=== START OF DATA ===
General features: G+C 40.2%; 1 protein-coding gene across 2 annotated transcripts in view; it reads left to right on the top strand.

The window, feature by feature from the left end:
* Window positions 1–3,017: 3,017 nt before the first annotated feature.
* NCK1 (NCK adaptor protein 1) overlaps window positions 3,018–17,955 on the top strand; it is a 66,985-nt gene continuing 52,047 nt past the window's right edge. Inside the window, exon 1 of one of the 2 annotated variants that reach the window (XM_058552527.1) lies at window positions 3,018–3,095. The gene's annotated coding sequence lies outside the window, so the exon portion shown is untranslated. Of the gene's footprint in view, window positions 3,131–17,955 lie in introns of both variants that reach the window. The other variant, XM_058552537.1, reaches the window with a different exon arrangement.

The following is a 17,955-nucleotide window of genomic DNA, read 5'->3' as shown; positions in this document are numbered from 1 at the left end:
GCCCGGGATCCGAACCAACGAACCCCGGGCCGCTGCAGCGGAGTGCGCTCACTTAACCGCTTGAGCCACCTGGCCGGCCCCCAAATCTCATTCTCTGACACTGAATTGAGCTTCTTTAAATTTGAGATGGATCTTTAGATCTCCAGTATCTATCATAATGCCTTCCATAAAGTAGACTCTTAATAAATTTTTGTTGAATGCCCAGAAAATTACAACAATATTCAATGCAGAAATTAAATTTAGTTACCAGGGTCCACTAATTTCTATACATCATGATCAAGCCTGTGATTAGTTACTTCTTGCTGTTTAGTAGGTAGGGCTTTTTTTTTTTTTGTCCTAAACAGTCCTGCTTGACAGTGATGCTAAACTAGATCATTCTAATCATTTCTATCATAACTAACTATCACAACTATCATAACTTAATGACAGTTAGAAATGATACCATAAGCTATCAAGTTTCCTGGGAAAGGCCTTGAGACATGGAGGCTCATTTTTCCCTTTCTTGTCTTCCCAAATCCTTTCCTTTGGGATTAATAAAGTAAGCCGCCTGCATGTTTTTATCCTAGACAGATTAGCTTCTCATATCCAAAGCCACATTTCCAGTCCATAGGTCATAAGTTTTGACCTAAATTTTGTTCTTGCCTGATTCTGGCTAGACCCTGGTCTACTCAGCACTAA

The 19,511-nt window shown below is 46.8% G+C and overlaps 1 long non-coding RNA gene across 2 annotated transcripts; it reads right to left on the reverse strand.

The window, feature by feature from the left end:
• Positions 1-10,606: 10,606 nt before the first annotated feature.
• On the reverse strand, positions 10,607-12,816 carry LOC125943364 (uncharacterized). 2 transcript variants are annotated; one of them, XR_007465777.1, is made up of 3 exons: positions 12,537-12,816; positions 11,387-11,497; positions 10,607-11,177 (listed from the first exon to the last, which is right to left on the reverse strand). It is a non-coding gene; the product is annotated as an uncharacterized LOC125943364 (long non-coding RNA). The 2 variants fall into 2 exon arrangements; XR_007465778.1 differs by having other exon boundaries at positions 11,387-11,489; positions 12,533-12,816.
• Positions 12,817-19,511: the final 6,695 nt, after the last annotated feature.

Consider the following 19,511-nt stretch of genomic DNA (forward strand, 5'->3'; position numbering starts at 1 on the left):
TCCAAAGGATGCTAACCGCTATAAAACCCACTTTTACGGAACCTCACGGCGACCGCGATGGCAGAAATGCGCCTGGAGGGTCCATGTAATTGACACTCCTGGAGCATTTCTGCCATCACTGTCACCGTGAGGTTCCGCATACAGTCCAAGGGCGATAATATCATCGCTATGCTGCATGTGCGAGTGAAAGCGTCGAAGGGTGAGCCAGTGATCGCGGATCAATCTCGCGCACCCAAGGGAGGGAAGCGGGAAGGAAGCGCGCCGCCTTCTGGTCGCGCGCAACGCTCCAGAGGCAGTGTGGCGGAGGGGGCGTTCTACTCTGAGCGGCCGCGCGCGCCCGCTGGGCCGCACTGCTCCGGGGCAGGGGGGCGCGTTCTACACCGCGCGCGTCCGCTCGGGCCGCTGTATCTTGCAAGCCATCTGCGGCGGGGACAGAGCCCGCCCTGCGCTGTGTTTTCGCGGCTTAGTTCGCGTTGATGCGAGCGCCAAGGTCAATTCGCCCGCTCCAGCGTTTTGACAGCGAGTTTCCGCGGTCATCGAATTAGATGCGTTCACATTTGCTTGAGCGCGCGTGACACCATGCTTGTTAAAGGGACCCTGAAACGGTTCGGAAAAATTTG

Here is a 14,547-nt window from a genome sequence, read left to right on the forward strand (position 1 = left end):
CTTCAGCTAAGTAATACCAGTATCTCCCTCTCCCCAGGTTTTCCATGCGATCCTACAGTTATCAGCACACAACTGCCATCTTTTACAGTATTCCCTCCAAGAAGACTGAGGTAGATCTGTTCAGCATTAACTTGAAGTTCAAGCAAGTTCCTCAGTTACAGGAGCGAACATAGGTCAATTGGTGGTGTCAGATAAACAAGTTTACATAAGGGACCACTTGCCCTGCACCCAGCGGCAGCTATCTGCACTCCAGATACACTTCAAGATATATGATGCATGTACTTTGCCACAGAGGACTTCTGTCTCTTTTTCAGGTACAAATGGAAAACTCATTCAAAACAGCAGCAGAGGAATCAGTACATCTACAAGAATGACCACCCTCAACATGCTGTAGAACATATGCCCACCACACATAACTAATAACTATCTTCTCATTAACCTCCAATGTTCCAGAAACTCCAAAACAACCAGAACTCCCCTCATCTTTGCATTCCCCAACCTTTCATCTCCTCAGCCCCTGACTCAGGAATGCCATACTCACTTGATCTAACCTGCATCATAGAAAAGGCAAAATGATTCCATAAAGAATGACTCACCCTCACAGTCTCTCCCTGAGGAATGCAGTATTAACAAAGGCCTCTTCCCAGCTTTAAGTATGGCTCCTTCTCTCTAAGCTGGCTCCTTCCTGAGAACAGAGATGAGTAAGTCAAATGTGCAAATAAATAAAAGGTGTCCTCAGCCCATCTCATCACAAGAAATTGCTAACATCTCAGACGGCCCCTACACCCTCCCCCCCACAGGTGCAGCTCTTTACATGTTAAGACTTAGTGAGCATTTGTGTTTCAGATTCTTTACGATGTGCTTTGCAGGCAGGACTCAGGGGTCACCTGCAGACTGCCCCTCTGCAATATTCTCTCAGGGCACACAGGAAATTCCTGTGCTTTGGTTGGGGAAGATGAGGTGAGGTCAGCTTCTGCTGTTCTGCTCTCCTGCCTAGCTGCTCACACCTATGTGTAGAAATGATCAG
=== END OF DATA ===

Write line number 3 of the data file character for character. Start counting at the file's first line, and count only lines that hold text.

* Window positions 1–3,017: 3,017 nt before the first annotated feature.